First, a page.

What is the prostate gland?
The prostate is a walnut-shaped gland that is a part of the reproductive system in males. It is located in the pelvic region, between the penis and the urinary bladder; in front of the rectum A fluid that is part of semen is produced by the prostate gland, and this is its main function. The prostate is made up of two lobes, that are enclosed by an outer layer of tissue.
What is an enlarged prostate?
As the name suggests, an enlarged prostate is when the prostate gland grows larger in size. This condition is also known as benign prostatic hyperplasia (BPH). This is not cancerous.
What causes an enlarged prostate?
The urine flows from the bladder through the urethra in men. An enlarged prostate blocks this flow of urine through the urethra. The cells of the prostate gland multiply over time and create an enlargement that puts pressure on the urethra – the tube which carries both urine and semen. As a result, the urethra becomes narrower, forcing the bladder to push urine more forcefully down the body.
With time, the bladder muscle grows stronger and thicker, and extra sensitive. It begins to contract even when the quantity of urine is small, causing an urge to urinate more often. As time passes, the bladder muscle is unable to overcome the effect of the narrowed urethra, and the urine stays in the bladder,and it is not emptied properly.
What are the symptoms of an enlarged prostate?
The commonly noticed symptoms of an enlarged prostate include:
- A slow or weak urinary system
- A feeling that the urinary bladder is not emptied fully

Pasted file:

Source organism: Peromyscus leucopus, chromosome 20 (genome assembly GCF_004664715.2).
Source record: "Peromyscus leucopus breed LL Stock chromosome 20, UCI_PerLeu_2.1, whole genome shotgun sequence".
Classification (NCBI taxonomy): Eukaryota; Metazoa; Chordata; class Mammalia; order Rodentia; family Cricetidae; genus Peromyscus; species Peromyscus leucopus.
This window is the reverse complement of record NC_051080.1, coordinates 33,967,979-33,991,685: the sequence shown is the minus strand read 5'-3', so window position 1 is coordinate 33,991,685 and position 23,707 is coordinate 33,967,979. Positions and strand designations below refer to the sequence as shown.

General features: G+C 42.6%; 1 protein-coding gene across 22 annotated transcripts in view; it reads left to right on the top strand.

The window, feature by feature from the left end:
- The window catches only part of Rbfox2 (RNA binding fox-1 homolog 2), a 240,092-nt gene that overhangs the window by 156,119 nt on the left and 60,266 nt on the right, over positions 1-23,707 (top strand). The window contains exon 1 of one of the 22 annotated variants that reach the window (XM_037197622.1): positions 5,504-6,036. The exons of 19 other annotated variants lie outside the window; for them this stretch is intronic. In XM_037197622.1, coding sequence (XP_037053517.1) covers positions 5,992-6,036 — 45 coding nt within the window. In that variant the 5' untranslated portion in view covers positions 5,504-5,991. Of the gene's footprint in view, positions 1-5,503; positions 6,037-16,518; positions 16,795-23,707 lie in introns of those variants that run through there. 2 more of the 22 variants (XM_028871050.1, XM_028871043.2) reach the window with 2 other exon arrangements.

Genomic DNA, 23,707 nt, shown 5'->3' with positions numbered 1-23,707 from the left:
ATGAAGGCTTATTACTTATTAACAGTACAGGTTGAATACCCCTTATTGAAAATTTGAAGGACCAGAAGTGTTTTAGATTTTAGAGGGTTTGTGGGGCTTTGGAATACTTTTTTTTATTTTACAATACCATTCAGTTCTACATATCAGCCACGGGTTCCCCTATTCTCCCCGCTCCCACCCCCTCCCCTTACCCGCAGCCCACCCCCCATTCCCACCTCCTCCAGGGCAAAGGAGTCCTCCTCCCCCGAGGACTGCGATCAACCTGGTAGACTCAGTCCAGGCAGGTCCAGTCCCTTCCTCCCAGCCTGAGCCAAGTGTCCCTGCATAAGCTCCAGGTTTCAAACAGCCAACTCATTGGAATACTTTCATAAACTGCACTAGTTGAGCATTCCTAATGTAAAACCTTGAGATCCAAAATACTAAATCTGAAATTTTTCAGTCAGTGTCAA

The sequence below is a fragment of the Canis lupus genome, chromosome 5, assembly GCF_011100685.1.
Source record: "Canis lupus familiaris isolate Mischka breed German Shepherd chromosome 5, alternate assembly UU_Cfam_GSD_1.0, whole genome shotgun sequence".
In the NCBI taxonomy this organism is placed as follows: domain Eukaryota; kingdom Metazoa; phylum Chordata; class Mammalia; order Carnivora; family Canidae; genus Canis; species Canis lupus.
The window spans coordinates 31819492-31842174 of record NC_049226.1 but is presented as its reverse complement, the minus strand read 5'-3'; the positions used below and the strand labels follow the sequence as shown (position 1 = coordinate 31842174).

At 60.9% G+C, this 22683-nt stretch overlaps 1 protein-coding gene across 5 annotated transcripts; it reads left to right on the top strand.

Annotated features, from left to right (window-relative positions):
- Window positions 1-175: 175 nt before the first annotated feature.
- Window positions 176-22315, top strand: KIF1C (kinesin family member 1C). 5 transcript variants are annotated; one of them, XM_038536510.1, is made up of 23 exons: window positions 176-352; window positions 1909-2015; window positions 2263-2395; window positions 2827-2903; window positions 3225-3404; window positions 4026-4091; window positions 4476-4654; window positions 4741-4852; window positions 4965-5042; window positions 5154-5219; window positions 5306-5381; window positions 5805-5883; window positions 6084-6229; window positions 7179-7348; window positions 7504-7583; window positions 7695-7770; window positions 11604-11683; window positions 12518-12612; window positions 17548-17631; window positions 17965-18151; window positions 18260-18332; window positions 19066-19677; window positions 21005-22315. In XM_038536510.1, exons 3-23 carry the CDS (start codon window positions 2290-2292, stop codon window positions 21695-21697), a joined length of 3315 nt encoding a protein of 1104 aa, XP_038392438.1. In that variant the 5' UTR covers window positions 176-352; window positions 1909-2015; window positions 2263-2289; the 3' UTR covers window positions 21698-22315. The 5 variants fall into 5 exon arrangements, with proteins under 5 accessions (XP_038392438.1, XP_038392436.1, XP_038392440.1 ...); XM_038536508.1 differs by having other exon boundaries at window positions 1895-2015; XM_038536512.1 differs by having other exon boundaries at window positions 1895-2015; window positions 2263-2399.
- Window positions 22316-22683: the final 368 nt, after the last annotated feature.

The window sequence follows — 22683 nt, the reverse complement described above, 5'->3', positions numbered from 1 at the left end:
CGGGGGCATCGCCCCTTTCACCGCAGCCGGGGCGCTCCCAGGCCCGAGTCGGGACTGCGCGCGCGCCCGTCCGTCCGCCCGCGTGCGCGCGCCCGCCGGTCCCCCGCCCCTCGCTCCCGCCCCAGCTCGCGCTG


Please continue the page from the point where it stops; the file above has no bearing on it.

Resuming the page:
- Difficulty in starting to urinate
- Frequent need to urinate
- Urgent need to urinate
- Getting up frequently at night for urinating
- A stream of urine that starts and stops
- Strain in urinating
- Dribbling urine
- Immediate need to go again after urinating
What are the treatment options?
An enlarged prostate can be treated in three main ways:
- Lifestyle changes
If tests reveal that you have an enlarged prostate, your doctor will analyze the test results and your medical history to determine which course of treatment is right for you.
Lifestyle changes: If your condition of an enlarged prostate is not causing any problems for you, you may choose to wait and see if the symptoms grow worse before opting for treatment. An enlarged prostate normally develops at a slow rate, and you might never experience any worse symptoms.
The easy changes that you can make to your lifestyle are:
- Drink less alcohol, caffeine beverages, aerated drinks.
- Drink fewer fluids in the evening but drink enough during the day
- Remember to use the washroom before leaving home for a long journey
- After urinating once, wait and go again to empty the bladder.
- Check if any medicines are making your condition worse by consulting the doctor.
- Eat more fruit and fiber.
- Maintain a healthy weight.
- Exercise daily.
- Retrain your bladder with a doctor’s help.
- Do a urethral massage after urination
- Wear absorbent pads or sheaths
Medication: If lifestyle changes cannot keep your symptoms in control, you may need to opt for medication. The two main types of medicines for an enlarged prostate are:
- 5 Alpha reductase inhibitors
Alpha-blockers are tablets that relax the prostate muscles and the muscles around the opening of the bladder, making it easier to pass urine.
5 Alpha reductase inhibitors shrink the prostate slowly so that the pressure on the urethra lessens and it becomes easier to pass urine.
Surgery: Surgery is an option you can go for if lifestyle changes and/or medication do not help your symptoms or if you are getting severe symptoms.
The common types of surgery to treat an enlarged prostate are:
- Transurethral resection of the prostate
- Holmium laser enucleation of the prostate
- Transurethral vaporization of the prostate
- Green Light laser surgery
- Prostatic urethral lift
- Bladder neck incision
- Open simple prostatectomy
Consult your doctor to discuss the pros and cons of each type of surgery before you get treated.
An enlarged prostate can cause problems in urinating, but the symptoms might not be severe. The treatment options vary depending on the severity of your symptoms and any other health problems you might have.